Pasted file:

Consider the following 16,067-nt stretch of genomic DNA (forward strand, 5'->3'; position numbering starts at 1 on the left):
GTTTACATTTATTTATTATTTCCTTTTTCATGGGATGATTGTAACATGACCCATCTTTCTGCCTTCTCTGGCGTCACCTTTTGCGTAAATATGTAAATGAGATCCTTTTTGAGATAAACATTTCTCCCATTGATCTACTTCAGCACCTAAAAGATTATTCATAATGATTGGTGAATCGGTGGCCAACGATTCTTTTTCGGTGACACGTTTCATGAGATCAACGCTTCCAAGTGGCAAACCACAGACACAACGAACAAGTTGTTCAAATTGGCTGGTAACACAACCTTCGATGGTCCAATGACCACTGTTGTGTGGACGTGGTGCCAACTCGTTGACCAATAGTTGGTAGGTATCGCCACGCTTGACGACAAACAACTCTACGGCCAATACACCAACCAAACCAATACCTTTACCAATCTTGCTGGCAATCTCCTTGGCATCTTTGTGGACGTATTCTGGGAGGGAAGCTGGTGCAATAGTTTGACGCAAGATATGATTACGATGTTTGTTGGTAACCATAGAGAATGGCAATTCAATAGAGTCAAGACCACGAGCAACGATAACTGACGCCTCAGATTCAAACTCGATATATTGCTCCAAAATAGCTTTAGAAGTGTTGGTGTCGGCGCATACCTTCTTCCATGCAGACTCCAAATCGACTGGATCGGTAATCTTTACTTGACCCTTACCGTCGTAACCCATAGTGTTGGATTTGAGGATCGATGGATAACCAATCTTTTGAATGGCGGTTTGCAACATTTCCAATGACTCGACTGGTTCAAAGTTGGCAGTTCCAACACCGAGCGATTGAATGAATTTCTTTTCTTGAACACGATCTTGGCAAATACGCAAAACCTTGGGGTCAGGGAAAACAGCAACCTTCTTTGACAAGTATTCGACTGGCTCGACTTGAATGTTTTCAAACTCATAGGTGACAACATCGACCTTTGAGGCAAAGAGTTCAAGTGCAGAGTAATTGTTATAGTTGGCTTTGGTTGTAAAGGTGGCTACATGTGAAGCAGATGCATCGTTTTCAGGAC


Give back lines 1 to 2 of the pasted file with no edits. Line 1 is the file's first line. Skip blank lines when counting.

Consider the following 16,067-nt stretch of genomic DNA (forward strand, 5'->3'; position numbering starts at 1 on the left):
GTTTACATTTATTTATTATTTCCTTTTTCATGGGATGATTGTAACATGACCCATCTTTCTGCCTTCTCTGGCGTCACCTTTTGCGTAAATATGTAAATGAGATCCTTTTTGAGATAAACATTTCTCCCATTGATCTACTTCAGCACCTAAAAGATTATTCATAATGATTGGTGAATCGGTGGCCAACGATTCTTTTTCGGTGACACGTTTCATGAGATCAACGCTTCCAAGTGGCAAACCACAGACACAACGAACAAGTTGTTCAAATTGGCTGGTAACACAACCTTCGATGGTCCAATGACCACTGTTGTGTGGACGTGGTGCCAACTCGTTGACCAATAGTTGGTAGGTATCGCCACGCTTGACGACAAACAACTCTACGGCCAATACACCAACCAAACCAATACCTTTACCAATCTTGCTGGCAATCTCCTTGGCATCTTTGTGGACGTATTCTGGGAGGGAAGCTGGTGCAATAGTTTGACGCAAGATATGATTACGATGTTTGTTGGTAACCATAGAGAATGGCAATTCAATAGAGTCAAGACCACGAGCAACGATAACTGACGCCTCAGATTCAAACTCGATATATTGCTCCAAAATAGCTTTAGAAGTGTTGGTGTCGGCGCATACCTTCTTCCATGCAGACTCCAAATCGACTGGATCGGTAATCTTTACTTGACCCTTACCGTCGTAACCCATAGTGTTGGATTTGAGGATCGATGGATAACCAATCTTTTGAATGGCGGTTTGCAACATTTCCAATGACTCGACTGGTTCAAAGTTGGCAGTTCCAACACCGAGCGATTGAATGAATTTCTTTTCTTGAACACGATCTTGGCAAATACGCAAAACCTTGGGGTCAGGGAAAACAGCAACCTTCTTTGACAAGTATTCGACTGGCTCGACTTGAATGTTTTCAAACTCATAGGTGACAACATCGACCTTTGAGGCAAAGAGTTCAAGTGCAGAGTAATTGTTATAGTTGGCTTTGGTTGTAAAGGTGGCTACATGTGAAGCAGATGCATCGTTTTCAGGAC